In another step toward ending the country’s reliance on foreign technology, officials in the Russian capital of Moscow announced that they would replace certain Microsoft products with locally created alternatives.
According to Bloomberg, which cited Artem Ermolaev, head of information technology for Moscow, and Russia’s Communications Minister Nikolay Nikiforov, the city will initially replace Microsoft Exchange Server and Outlook on 6,000 computers with an email system developed by the state-run Rostelecom PJSC. Next year, it may also consider installing software developed by New Cloud Technologies — a Russian software vendor — on 600,000 systems.
Even Microsoft Office and Windows may be replaced with homegrown versions eventually, Ermolaev reportedly said.
“We want the money of taxpayers and state-run firms to be primarily spent on local software,” Nikiforov reportedly said, adding that starting next year, officials “will be tightening their grip” on state-run institutions that do not opt for domestic alternatives.
He added that government institutions had been spending roughly 20 billion rubles ($310 million) every year on foreign software, even though several Russian companies were ready to provide their services to the government.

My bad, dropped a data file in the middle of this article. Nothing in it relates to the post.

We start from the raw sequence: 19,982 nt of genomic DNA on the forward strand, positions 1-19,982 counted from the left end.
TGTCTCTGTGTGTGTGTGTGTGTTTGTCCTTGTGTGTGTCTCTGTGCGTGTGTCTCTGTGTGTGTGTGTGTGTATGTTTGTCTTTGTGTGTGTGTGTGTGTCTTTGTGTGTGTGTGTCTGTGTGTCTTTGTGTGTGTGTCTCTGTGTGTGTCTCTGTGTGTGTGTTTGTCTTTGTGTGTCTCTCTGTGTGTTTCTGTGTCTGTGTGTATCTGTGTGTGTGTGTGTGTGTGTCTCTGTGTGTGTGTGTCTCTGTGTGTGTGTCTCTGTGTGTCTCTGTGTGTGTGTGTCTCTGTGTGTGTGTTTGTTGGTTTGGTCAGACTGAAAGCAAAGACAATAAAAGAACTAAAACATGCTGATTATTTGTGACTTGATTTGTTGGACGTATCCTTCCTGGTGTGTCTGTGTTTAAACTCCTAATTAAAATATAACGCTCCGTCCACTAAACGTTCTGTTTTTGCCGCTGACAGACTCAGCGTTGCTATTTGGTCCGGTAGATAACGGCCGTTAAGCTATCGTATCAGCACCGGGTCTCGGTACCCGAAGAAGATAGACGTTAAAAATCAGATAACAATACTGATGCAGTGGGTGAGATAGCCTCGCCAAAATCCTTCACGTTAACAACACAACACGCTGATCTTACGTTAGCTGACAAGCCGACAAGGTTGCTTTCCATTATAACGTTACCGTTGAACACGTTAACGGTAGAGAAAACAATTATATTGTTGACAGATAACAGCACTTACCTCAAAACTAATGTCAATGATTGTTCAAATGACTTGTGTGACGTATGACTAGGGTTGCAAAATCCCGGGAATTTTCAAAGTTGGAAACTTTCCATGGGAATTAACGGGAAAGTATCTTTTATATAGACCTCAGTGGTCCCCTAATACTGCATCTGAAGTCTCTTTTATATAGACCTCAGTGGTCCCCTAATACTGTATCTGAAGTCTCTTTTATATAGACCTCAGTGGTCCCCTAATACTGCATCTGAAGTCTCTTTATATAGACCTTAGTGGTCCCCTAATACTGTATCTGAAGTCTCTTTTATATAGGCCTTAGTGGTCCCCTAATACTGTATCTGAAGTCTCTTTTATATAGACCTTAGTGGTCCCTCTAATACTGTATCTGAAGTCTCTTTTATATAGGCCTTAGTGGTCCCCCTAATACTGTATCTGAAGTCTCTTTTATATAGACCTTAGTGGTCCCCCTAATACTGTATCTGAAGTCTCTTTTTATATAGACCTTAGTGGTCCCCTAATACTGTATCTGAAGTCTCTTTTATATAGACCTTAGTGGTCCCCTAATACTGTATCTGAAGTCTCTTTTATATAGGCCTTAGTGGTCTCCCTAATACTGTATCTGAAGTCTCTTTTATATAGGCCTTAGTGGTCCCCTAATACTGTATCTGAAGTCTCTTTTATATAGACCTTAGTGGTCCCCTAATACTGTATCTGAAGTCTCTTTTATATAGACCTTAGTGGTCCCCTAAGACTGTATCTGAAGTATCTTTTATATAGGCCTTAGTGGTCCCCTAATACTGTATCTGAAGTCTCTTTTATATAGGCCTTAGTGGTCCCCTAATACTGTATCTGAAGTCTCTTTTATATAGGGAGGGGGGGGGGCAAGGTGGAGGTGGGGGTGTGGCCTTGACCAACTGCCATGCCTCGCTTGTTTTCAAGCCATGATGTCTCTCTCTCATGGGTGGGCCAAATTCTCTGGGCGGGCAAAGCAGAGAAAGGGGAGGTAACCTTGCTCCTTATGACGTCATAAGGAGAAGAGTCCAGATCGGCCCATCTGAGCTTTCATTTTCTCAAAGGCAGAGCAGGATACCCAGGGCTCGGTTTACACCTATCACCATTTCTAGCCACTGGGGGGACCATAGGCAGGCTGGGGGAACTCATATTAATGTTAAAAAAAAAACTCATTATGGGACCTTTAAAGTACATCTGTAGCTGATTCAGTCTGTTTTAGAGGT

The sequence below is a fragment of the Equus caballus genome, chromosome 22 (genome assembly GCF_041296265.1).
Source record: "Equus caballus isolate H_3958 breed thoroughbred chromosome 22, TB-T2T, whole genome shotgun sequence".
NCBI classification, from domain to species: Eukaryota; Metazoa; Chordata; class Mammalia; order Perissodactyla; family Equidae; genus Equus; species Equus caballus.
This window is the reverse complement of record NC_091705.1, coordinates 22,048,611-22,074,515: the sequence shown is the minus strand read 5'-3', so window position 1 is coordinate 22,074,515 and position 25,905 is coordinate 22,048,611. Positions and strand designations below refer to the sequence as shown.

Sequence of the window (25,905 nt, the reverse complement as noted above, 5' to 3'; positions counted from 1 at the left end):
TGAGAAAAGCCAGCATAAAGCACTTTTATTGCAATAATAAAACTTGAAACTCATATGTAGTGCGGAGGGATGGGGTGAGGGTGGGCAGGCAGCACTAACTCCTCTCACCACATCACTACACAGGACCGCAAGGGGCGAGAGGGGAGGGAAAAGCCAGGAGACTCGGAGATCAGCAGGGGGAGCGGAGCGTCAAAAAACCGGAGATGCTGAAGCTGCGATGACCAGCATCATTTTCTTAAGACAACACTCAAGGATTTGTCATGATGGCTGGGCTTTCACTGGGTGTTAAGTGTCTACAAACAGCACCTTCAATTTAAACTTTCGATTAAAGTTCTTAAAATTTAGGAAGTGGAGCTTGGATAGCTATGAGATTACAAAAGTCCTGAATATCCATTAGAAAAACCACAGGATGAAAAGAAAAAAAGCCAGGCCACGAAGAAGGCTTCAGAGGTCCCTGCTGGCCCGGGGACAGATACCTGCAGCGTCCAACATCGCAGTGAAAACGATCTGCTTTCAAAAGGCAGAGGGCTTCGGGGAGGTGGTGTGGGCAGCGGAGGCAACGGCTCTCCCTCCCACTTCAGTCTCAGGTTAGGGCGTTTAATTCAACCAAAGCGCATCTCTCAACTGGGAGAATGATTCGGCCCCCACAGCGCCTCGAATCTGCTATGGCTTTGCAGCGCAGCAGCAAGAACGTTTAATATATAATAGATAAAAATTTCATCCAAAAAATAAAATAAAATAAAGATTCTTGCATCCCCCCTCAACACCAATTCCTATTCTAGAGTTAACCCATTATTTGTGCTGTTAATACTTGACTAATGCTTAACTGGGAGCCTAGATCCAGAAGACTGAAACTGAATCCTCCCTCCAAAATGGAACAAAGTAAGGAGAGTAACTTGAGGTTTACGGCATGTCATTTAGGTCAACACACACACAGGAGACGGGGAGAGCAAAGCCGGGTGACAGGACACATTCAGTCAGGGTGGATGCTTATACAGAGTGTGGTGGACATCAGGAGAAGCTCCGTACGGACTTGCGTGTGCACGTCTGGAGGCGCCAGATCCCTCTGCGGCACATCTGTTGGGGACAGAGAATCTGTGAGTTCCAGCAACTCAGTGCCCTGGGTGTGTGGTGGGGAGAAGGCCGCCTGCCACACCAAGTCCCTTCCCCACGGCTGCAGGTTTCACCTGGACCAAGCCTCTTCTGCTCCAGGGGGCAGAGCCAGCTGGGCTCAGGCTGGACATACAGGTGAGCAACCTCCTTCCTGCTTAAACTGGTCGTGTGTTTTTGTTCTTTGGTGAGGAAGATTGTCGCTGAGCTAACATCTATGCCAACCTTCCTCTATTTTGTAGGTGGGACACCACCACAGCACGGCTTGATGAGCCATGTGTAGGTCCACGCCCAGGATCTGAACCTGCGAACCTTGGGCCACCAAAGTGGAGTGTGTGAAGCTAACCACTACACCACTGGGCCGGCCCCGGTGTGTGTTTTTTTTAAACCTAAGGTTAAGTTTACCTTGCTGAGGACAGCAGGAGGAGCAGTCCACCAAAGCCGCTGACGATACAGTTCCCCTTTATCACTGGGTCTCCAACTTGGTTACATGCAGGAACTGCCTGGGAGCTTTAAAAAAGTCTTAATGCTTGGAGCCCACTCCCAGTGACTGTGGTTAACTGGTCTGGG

Russian President Vladimir Putin began his push for “digital sovereignty” last year, when companies such as PayPal and Google, responding to Russia’s annexation of Crimea, blocked some of their services in the Black Sea peninsula.
Several western companies, including Microsoft and Oracle, were also forced to move out of Russia’s domestic software market — estimated to be worth roughly $3 billion in 2015 — after the United States and the European Union imposed a raft of sanctions on Russian businesses and officials.
Use of foreign software has also become less lucrative as a weak ruble makes their import relatively more expensive.
In addition, Russia has repeatedly aired security concerns over the use of foreign software in the country, and has, in the past, accused American tech companies of spying for the U.S. government.
“The US, which presents itself as a bastion of democracy, has in fact been carrying out minute-by-minute surveillance of tens of millions of citizens of Russia and other countries,” Sergei Zheleznyak, a member of the ruling United Russia party, who was blacklisted by the U.S. in 2014, said in 2013. “All the main internet companies that were formed in the US are involved in this ugly story, and these companies operate on the territory of our country.”